The nation’s success hinges on the skills and knowledge of its people. Over the past century, the United States had advanced to the world’s leading nation – in terms of technology, finance, and in the broad accessibility to education. But in order to maintain its advantages in entrepreneurship, technological prowess and civic engagement, the nation must continue to invest in its future generations.
Obtaining water has always been of primary importance for animal life.
3000 years ago [700 BC] King Sennacherib, of Assyria, had his slaves and soldiers and workers build the first known stone aqueduct. This conduit allowed water to flow freely over a very gentle slope for roughly 20 miles – from the headwaters of the river Gomel down to his palace in Nineveh, not far from Mosul in Iraq. Apparently, some pieces of this stone channel are still visible.
In a recent commentary, I raised the question of whether the United States is losing its global competitiveness in the area of scientific research. And yet, despite the fact that major reductions have been made in our research infrastructure and productivity due to cuts arising from sequestration and over a decade of federal research budgets which have not exceeded inflation, I was startled to learn that “only 38% of Americans feel science [research] is getting too little funding” (reported in The Chronicle of Higher Education article, “Strapped,” February 28, 2014). Why isn’t the message getting out? Why do so few Americans see the risk in falling behind in areas of research critical to understanding disease processes, to addressing environmental issues, to developing alternative energy, and on and on?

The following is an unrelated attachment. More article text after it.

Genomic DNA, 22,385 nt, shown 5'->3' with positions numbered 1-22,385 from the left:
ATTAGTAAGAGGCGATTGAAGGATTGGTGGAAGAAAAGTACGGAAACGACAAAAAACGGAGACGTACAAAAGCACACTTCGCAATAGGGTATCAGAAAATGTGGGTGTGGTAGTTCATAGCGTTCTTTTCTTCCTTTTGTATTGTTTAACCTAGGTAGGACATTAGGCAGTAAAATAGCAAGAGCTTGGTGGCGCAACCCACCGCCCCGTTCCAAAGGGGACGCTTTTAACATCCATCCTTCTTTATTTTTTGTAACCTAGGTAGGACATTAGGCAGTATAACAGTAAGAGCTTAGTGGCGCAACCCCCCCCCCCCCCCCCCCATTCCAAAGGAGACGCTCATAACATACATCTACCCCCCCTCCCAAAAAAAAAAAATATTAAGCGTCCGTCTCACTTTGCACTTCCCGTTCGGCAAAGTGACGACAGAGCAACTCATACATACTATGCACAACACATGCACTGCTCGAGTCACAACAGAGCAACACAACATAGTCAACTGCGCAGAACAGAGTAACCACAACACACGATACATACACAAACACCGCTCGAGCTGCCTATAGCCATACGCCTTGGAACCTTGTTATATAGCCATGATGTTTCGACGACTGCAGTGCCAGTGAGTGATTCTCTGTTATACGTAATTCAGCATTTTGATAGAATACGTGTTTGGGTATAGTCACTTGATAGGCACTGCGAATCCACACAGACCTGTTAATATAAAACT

L’affaire Sterling is nearing an end. Almost every sentient human being is aware of Don Sterling’s rancid racist comments. He has been banned from the NBA forever and he is being forced to sell his team, the Los Angeles Clippers. All of this is known. Adam Silver, Commissioner of the NBA, has been heralded for his quick, and “appropriate” action. The legendary Michael Jordan summarized the view of players and owners by noting: “As an owner, I’m obviously disgusted that a fellow team owner could hold such sickening and offensive views. As a fellow player, I am completely outraged. There is no room in the NBA – or anywhere else – for the kind of racism and hatred that Mr. Sterling allegedly expressed.”
I’ve visited this issue earlier; even quoted Teddy Roosevelt’s warning, that “…the one absolute certainty of bringing this nation to ruin, would be to permit it to become a tangle of squabbling nationalities.” I might have left the matter there, if the “This is a Christian nation!...” claque hadn’t decided to intensify their contention several decibels louder than before. What seems to have gotten them steamed up now, is a complaint from a Jewish person and an Atheist, both of whom took issue over having to sit through public prayer sessions before their Town Council’s meetings (the council being an all-Christian one) and pushed their complaint all the way to the U.S. Supreme Court. The Court, citing other instances of pre-meeting prayer by higher government units, allowed as how something similar, at the local level, wouldn’t be that bad to sit through and said so in writing, which emboldened the ‘pro-Christian-Nation choir’ to add heft to their chant.